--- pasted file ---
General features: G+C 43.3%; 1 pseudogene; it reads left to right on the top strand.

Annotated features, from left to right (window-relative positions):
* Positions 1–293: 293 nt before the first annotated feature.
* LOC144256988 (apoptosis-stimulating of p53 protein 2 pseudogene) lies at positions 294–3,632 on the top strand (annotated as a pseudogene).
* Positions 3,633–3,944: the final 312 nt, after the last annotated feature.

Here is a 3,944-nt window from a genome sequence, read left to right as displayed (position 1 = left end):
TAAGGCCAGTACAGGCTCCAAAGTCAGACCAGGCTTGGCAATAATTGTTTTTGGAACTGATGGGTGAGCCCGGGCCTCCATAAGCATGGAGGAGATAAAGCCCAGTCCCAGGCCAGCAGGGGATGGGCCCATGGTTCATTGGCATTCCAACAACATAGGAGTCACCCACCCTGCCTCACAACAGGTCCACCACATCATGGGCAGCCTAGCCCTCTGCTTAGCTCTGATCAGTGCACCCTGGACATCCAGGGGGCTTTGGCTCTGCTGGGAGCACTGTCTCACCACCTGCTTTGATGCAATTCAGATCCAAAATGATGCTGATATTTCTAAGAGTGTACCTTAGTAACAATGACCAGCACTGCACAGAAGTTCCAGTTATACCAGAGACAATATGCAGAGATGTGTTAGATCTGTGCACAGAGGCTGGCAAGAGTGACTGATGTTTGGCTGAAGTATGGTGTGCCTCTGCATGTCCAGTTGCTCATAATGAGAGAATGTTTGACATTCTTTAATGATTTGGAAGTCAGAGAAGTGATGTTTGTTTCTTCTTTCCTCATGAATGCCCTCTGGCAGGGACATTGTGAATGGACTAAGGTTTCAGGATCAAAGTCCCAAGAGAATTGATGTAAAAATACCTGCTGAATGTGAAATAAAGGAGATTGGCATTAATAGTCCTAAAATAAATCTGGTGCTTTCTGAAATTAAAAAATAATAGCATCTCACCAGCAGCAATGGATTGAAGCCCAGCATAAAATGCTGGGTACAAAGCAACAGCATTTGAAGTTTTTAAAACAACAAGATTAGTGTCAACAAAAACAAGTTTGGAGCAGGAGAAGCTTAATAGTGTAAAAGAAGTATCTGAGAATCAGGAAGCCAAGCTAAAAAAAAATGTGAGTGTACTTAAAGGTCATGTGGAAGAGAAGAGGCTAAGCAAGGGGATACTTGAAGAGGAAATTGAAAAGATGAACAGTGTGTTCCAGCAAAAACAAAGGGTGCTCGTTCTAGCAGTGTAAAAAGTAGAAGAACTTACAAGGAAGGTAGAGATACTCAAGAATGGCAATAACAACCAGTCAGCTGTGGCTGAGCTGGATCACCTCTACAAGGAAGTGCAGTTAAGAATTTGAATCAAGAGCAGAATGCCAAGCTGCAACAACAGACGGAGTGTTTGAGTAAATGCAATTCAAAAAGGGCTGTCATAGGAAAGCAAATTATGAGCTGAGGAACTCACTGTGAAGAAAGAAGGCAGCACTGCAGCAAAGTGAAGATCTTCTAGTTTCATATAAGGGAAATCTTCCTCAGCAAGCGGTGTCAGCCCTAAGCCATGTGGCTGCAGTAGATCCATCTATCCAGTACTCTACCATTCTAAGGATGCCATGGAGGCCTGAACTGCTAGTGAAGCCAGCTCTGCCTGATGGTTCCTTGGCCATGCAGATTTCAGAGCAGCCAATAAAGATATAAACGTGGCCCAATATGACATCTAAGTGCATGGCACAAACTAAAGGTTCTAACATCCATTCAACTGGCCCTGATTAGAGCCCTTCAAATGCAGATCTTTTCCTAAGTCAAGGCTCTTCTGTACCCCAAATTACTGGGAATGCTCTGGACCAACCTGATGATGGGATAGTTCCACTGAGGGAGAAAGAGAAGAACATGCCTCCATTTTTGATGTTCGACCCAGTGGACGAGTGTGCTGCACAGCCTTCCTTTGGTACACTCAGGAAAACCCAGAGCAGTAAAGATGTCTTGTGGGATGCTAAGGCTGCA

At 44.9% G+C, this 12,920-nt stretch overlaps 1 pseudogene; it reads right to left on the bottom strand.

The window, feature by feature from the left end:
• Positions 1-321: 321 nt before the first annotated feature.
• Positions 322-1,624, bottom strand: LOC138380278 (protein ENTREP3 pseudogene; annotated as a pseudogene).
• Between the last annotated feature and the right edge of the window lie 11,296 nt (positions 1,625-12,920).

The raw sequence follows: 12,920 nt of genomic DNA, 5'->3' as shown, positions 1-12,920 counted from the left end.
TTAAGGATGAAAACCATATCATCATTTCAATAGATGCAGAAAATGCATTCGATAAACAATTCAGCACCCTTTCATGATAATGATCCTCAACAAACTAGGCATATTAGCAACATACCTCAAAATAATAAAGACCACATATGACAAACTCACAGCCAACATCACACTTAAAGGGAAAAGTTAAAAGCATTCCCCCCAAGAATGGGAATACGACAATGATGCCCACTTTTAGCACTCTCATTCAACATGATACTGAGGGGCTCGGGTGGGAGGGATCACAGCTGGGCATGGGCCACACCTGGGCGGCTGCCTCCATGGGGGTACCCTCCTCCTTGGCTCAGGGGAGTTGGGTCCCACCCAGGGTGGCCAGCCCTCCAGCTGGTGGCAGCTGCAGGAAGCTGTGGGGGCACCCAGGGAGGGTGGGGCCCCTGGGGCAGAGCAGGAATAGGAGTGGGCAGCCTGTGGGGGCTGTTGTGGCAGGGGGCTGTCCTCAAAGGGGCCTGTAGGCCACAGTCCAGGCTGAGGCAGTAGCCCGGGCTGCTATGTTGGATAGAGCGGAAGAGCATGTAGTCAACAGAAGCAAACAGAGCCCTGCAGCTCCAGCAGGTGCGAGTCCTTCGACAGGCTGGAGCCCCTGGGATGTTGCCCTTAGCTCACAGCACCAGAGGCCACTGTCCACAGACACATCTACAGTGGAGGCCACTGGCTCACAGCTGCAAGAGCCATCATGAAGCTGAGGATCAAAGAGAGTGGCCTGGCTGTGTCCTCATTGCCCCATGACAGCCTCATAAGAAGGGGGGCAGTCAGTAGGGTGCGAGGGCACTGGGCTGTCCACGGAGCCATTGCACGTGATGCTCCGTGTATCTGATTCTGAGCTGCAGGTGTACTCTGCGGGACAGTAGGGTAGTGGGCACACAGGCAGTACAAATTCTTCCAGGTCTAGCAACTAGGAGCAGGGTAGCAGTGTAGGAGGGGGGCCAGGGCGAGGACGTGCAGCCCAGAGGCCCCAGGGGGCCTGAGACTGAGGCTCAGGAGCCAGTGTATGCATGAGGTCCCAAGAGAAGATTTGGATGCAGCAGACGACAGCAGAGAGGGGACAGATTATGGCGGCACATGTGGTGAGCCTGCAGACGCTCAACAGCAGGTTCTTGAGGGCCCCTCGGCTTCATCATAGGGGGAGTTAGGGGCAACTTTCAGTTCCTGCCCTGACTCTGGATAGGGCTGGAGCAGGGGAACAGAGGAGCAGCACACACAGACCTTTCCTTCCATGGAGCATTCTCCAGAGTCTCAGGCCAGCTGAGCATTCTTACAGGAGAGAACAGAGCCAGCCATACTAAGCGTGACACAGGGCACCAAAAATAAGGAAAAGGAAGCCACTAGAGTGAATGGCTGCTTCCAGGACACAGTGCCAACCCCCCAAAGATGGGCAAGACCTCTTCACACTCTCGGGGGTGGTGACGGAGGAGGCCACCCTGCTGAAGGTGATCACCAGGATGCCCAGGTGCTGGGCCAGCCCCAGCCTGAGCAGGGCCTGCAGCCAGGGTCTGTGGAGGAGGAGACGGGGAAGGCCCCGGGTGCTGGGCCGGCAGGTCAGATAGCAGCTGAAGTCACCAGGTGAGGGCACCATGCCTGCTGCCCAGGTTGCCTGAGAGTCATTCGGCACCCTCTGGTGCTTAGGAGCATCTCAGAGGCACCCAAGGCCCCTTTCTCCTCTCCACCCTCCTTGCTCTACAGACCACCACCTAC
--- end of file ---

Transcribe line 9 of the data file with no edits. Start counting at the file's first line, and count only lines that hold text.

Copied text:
The window, feature by feature from the left end: